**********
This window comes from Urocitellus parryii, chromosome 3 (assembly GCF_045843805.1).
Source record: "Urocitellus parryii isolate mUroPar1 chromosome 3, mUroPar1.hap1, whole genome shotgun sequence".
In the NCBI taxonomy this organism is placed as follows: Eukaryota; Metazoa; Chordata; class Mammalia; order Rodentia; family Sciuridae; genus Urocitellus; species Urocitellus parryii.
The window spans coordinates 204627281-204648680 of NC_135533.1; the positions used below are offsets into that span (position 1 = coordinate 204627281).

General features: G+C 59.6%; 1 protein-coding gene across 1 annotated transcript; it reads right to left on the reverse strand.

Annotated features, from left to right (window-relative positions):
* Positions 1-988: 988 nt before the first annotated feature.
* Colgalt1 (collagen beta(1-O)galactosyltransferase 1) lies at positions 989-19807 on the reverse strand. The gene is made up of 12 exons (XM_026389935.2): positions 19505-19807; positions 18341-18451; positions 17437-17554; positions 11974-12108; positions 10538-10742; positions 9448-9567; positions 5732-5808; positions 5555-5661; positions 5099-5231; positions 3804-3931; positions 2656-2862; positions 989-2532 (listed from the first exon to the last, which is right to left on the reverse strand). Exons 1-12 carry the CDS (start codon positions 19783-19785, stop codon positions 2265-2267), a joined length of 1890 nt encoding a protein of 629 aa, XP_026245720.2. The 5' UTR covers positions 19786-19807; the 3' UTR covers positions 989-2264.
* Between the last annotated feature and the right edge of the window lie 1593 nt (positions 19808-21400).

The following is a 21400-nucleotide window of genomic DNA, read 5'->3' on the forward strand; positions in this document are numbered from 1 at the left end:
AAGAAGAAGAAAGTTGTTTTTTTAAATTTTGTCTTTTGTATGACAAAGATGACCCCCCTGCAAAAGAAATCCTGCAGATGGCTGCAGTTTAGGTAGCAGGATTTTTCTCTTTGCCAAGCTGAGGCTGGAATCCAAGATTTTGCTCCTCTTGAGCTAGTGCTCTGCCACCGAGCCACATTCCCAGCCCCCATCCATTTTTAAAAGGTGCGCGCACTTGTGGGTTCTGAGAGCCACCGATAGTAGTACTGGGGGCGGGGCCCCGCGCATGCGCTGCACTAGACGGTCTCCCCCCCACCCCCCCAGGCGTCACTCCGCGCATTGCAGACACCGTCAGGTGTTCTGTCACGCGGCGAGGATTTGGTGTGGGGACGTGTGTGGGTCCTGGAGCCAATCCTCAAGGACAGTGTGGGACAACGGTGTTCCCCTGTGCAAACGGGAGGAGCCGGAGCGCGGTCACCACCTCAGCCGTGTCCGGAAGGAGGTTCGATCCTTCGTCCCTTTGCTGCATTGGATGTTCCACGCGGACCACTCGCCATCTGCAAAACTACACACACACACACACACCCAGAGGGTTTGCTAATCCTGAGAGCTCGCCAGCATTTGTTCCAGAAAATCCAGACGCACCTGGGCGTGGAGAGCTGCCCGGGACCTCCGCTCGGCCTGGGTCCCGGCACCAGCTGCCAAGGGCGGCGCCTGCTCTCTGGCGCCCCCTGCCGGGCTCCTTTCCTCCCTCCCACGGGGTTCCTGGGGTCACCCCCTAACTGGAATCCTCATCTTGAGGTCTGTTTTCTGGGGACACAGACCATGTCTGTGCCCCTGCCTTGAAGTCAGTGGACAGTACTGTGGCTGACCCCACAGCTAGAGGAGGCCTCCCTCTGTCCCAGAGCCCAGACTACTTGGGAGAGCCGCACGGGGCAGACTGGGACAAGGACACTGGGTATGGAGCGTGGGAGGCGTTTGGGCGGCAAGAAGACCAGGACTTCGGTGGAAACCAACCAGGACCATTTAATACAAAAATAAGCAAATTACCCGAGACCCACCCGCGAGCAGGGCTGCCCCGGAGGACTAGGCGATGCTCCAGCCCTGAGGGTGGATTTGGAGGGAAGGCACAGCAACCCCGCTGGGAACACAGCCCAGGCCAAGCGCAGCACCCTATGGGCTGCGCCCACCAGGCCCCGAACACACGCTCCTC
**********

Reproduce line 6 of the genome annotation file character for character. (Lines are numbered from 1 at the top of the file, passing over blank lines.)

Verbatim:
Annotated features, from left to right (window-relative positions):